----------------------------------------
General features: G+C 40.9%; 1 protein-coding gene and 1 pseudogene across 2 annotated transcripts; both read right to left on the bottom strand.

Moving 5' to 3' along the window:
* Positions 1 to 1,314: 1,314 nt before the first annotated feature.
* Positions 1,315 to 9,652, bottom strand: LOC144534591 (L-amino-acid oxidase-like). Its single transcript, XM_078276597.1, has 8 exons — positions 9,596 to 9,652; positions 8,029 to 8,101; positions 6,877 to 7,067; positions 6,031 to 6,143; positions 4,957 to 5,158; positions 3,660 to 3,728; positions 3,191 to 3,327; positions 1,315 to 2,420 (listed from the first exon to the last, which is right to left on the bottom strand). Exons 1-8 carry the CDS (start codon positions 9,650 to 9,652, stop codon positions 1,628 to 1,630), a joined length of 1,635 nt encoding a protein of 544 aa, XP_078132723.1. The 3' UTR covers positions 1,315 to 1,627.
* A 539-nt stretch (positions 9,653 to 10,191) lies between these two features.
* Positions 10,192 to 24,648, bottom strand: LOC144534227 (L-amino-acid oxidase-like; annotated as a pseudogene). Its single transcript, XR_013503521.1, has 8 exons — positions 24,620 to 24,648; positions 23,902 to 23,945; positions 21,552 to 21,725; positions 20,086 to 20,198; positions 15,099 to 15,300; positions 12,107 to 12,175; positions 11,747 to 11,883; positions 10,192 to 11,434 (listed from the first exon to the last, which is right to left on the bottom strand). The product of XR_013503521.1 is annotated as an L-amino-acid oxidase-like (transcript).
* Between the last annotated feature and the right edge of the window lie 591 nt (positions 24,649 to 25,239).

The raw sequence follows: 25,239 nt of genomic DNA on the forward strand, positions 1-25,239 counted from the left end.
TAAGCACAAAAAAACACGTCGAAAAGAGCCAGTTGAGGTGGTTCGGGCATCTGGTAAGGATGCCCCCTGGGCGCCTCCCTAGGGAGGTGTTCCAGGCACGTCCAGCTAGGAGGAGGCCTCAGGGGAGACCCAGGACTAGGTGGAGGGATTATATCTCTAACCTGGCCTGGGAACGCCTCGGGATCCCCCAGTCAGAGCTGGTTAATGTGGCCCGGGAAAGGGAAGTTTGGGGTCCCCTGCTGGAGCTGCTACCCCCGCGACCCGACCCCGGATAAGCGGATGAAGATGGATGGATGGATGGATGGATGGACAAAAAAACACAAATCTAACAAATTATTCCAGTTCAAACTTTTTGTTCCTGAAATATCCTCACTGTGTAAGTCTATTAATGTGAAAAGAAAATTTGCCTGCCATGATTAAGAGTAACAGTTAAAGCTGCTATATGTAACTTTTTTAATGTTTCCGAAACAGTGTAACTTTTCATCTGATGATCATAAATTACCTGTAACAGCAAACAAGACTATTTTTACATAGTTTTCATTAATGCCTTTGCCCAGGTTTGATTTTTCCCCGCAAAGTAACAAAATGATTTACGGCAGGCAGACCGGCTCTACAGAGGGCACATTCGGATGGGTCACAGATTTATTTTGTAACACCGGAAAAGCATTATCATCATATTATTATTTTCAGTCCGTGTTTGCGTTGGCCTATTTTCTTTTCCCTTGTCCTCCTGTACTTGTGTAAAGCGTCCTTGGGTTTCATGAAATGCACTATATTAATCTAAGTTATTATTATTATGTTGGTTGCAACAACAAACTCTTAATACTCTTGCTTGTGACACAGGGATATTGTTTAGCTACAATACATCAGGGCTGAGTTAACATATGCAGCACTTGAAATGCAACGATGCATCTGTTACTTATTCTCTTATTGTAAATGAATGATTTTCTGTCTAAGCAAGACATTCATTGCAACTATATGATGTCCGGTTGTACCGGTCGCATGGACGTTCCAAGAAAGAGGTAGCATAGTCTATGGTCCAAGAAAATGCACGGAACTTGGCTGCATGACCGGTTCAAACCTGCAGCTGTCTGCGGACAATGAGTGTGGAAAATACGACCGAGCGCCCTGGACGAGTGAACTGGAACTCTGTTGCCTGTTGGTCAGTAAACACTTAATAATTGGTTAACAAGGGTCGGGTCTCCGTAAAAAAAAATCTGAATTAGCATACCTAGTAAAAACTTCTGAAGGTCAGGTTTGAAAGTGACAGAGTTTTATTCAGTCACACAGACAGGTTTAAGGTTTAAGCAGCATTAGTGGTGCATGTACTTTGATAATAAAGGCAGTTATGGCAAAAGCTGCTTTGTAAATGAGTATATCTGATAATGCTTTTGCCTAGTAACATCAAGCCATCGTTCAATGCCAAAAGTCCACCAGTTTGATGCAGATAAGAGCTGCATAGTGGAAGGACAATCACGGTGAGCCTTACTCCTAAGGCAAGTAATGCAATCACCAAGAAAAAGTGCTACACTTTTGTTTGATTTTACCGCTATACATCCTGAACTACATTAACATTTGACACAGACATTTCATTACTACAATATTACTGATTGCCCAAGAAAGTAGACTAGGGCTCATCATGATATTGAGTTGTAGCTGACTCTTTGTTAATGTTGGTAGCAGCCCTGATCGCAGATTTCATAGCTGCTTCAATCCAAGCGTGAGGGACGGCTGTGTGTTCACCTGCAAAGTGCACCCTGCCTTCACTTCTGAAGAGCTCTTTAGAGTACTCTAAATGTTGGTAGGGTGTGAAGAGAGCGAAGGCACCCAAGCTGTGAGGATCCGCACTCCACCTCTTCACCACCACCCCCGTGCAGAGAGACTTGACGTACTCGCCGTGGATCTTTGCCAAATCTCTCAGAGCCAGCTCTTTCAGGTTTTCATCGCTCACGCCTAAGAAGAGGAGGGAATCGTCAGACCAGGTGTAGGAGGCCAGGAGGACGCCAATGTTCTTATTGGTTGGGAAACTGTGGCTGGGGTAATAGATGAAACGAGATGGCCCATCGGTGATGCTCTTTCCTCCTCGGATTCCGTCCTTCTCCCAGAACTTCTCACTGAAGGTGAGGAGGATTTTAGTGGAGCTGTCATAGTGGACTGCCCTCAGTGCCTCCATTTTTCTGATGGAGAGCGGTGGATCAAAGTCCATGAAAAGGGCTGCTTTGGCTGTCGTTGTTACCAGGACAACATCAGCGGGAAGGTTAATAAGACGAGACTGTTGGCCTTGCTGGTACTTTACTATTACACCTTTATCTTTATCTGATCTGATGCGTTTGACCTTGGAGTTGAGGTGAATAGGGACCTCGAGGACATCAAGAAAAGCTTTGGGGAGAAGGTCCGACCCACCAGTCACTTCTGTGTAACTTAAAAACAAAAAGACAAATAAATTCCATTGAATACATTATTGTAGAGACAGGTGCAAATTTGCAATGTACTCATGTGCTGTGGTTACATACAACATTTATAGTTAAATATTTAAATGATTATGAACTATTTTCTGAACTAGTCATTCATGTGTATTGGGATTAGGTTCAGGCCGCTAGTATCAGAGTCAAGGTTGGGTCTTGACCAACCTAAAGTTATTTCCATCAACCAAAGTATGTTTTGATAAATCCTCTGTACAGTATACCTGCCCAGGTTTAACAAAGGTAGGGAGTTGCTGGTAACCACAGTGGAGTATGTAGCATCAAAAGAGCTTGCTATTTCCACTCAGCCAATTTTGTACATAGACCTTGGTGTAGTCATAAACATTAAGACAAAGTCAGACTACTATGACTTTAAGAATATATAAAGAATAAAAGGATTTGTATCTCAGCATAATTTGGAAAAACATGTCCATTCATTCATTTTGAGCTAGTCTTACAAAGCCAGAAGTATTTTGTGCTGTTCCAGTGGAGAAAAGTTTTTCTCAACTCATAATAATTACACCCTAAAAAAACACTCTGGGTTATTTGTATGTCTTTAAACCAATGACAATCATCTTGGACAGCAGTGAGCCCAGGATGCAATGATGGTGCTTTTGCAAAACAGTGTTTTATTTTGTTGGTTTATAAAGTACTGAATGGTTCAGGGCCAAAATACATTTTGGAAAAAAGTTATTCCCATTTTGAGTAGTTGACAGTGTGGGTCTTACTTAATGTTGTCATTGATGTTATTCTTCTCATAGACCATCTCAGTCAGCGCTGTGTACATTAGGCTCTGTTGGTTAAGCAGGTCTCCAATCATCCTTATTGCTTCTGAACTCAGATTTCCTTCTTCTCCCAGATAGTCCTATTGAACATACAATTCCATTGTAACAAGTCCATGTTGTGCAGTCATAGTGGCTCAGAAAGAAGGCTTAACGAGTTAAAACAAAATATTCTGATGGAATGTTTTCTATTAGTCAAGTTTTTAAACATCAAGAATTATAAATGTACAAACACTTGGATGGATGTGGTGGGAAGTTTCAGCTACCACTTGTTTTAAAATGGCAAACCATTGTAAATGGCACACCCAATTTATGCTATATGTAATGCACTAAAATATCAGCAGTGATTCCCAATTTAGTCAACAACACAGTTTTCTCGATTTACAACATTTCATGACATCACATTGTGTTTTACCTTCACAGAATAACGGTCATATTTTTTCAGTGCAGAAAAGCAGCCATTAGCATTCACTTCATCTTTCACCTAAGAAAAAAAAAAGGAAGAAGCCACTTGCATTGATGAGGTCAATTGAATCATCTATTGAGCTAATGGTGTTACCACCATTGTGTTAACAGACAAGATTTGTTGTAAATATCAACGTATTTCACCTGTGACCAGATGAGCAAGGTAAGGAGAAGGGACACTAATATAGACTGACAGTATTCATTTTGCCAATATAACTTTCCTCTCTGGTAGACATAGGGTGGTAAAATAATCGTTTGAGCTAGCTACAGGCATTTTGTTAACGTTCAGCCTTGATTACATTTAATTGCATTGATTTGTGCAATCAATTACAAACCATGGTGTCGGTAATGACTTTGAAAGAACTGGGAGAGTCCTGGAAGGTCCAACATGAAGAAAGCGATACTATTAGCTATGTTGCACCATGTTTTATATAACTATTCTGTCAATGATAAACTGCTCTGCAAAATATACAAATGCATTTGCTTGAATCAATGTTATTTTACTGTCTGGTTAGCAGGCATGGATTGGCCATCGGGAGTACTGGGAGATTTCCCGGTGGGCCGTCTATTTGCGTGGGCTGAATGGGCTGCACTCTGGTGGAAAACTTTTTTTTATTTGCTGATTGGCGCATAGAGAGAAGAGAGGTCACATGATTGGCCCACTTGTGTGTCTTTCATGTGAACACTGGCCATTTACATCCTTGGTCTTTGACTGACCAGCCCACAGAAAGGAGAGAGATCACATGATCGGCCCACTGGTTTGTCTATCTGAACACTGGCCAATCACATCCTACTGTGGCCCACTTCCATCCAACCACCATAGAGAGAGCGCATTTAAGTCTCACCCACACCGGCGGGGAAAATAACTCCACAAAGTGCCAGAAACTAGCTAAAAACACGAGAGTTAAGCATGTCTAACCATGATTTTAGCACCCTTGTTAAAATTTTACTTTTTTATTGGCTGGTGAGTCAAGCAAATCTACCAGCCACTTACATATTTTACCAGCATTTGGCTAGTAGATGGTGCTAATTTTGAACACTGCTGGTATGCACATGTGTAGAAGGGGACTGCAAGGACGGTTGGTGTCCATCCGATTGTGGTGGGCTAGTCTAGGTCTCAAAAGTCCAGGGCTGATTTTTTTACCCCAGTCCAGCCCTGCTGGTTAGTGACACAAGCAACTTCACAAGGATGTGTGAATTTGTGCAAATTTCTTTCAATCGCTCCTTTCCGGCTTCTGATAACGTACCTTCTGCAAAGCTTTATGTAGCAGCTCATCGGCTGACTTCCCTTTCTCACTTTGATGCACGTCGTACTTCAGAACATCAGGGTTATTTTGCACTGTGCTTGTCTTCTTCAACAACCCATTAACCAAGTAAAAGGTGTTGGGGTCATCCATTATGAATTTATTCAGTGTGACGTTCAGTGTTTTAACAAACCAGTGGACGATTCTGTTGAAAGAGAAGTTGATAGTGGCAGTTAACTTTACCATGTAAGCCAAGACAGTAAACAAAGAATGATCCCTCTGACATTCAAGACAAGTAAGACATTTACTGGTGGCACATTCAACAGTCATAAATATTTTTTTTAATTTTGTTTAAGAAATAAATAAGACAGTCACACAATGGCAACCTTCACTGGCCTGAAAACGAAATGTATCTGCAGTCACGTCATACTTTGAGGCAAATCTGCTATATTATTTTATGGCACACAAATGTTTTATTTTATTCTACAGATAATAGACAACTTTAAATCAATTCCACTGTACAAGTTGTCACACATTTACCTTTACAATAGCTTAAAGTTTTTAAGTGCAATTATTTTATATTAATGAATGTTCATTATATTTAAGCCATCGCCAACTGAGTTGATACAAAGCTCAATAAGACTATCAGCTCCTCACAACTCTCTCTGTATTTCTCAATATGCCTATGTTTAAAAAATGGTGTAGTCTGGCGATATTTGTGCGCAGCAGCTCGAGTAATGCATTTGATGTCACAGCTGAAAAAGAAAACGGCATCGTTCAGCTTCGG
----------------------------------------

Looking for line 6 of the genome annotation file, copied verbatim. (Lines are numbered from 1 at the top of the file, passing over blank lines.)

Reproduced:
* Positions 10,192 to 24,648, bottom strand: LOC144534227 (L-amino-acid oxidase-like; annotated as a pseudogene). Its single transcript, XR_013503521.1, has 8 exons — positions 24,620 to 24,648; positions 23,902 to 23,945; positions 21,552 to 21,725; positions 20,086 to 20,198; positions 15,099 to 15,300; positions 12,107 to 12,175; positions 11,747 to 11,883; positions 10,192 to 11,434 (listed from the first exon to the last, which is right to left on the bottom strand). The product of XR_013503521.1 is annotated as an L-amino-acid oxidase-like (transcript).